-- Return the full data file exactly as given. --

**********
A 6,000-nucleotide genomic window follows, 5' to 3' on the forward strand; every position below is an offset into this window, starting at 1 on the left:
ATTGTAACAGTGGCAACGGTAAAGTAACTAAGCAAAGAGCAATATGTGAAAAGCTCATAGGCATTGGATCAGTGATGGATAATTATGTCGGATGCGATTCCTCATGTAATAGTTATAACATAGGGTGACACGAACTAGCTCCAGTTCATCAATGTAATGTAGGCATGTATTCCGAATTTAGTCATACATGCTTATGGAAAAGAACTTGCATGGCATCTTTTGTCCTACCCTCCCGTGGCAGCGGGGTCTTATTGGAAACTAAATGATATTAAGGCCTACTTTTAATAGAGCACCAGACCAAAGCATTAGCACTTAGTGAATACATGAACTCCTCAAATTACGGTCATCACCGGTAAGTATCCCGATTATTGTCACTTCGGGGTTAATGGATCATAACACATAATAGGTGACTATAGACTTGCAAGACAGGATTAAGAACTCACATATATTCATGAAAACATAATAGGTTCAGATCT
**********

A 6,000-nucleotide genomic window follows, 5' to 3' on the forward strand; every position below is an offset into this window, starting at 1 on the left:
ATTGTAACAGTGGCAACGGTAAAGTAACTAAGCAAAGAGCAATATGTGAAAAGCTCATAGGCATTGGATCAGTGATGGATAATTATGTCGGATGCGATTCCTCATGTAATAGTTATAACATAGGGTGACACGAACTAGCTCCAGTTCATCAATGTAATGTAGGCATGTATTCCGAATTTAGTCATACATGCTTATGGAAAAGAACTTGCATGGCATCTTTTGTCCTACCCTCCCGTGGCAGCGGGGTCTTATTGGAAACTAAATGATATTAAGGCCTACTTTTAATAGAGCACCAGACCAAAGCATTAGCACTTAGTGAATACATGAACTCCTCAAATTACGGTCATCACCGGTAAGTATCCCGATTATTGTCACTTCGGGGTTAATGGATCATAACACATAATAGGTGACTATAGACTTGCAAGACAGGATTAAGAACTCACATATATTCATGAAAACATAATAGGTTCAGATCT